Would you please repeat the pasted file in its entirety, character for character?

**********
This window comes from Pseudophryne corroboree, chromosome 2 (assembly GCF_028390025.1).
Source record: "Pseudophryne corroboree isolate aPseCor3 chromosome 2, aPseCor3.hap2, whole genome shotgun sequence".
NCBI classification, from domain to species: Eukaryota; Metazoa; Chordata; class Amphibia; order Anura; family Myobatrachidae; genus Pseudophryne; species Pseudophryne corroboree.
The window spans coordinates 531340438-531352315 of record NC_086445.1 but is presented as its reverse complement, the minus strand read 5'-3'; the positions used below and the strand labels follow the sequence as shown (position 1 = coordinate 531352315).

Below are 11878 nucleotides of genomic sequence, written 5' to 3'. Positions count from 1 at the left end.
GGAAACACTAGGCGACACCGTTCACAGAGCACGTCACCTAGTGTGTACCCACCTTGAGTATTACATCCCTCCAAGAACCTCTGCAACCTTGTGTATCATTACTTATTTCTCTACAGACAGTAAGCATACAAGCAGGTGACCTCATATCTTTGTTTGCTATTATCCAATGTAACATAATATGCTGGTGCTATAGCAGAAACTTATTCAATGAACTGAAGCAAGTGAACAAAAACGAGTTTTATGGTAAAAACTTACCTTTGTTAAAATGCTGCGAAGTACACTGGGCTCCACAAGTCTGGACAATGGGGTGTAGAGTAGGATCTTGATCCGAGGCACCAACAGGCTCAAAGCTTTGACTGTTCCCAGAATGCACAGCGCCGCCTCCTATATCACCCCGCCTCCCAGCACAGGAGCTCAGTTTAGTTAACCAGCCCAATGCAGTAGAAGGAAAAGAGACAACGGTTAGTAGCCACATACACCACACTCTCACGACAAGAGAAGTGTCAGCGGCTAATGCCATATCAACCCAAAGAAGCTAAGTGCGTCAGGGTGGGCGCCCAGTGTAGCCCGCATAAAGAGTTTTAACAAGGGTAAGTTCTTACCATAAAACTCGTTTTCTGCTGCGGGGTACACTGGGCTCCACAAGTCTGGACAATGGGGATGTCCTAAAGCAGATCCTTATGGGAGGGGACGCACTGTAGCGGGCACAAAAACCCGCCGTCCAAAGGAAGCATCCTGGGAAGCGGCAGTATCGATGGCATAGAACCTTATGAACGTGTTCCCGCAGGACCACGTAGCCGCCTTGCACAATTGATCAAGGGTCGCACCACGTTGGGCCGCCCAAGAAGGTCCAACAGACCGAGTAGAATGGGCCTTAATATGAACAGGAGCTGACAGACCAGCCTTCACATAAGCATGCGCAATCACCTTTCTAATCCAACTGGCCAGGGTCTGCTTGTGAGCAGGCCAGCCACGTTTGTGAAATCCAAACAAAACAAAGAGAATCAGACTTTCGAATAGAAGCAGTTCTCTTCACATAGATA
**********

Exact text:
This window comes from Pseudophryne corroboree, chromosome 2 (assembly GCF_028390025.1).
Source record: "Pseudophryne corroboree isolate aPseCor3 chromosome 2, aPseCor3.hap2, whole genome shotgun sequence".
NCBI classification, from domain to species: Eukaryota; Metazoa; Chordata; class Amphibia; order Anura; family Myobatrachidae; genus Pseudophryne; species Pseudophryne corroboree.
The window spans coordinates 531340438-531352315 of record NC_086445.1 but is presented as its reverse complement, the minus strand read 5'-3'; the positions used below and the strand labels follow the sequence as shown (position 1 = coordinate 531352315).

Below are 11878 nucleotides of genomic sequence, written 5' to 3'. Positions count from 1 at the left end.
GGAAACACTAGGCGACACCGTTCACAGAGCACGTCACCTAGTGTGTACCCACCTTGAGTATTACATCCCTCCAAGAACCTCTGCAACCTTGTGTATCATTACTTATTTCTCTACAGACAGTAAGCATACAAGCAGGTGACCTCATATCTTTGTTTGCTATTATCCAATGTAACATAATATGCTGGTGCTATAGCAGAAACTTATTCAATGAACTGAAGCAAGTGAACAAAAACGAGTTTTATGGTAAAAACTTACCTTTGTTAAAATGCTGCGAAGTACACTGGGCTCCACAAGTCTGGACAATGGGGTGTAGAGTAGGATCTTGATCCGAGGCACCAACAGGCTCAAAGCTTTGACTGTTCCCAGAATGCACAGCGCCGCCTCCTATATCACCCCGCCTCCCAGCACAGGAGCTCAGTTTAGTTAACCAGCCCAATGCAGTAGAAGGAAAAGAGACAACGGTTAGTAGCCACATACACCACACTCTCACGACAAGAGAAGTGTCAGCGGCTAATGCCATATCAACCCAAAGAAGCTAAGTGCGTCAGGGTGGGCGCCCAGTGTAGCCCGCATAAAGAGTTTTAACAAGGGTAAGTTCTTACCATAAAACTCGTTTTCTGCTGCGGGGTACACTGGGCTCCACAAGTCTGGACAATGGGGATGTCCTAAAGCAGATCCTTATGGGAGGGGACGCACTGTAGCGGGCACAAAAACCCGCCGTCCAAAGGAAGCATCCTGGGAAGCGGCAGTATCGATGGCATAGAACCTTATGAACGTGTTCCCGCAGGACCACGTAGCCGCCTTGCACAATTGATCAAGGGTCGCACCACGTTGGGCCGCCCAAGAAGGTCCAACAGACCGAGTAGAATGGGCCTTAATATGAACAGGAGCTGACAGACCAGCCTTCACATAAGCATGCGCAATCACCTTTCTAATCCAACTGGCCAGGGTCTGCTTGTGAGCAGGCCAGCCACGTTTGTGAAATCCAAACAAAACAAAGAGAATCAGACTTTCGAATAGAAGCAGTTCTCTTCACATAGATA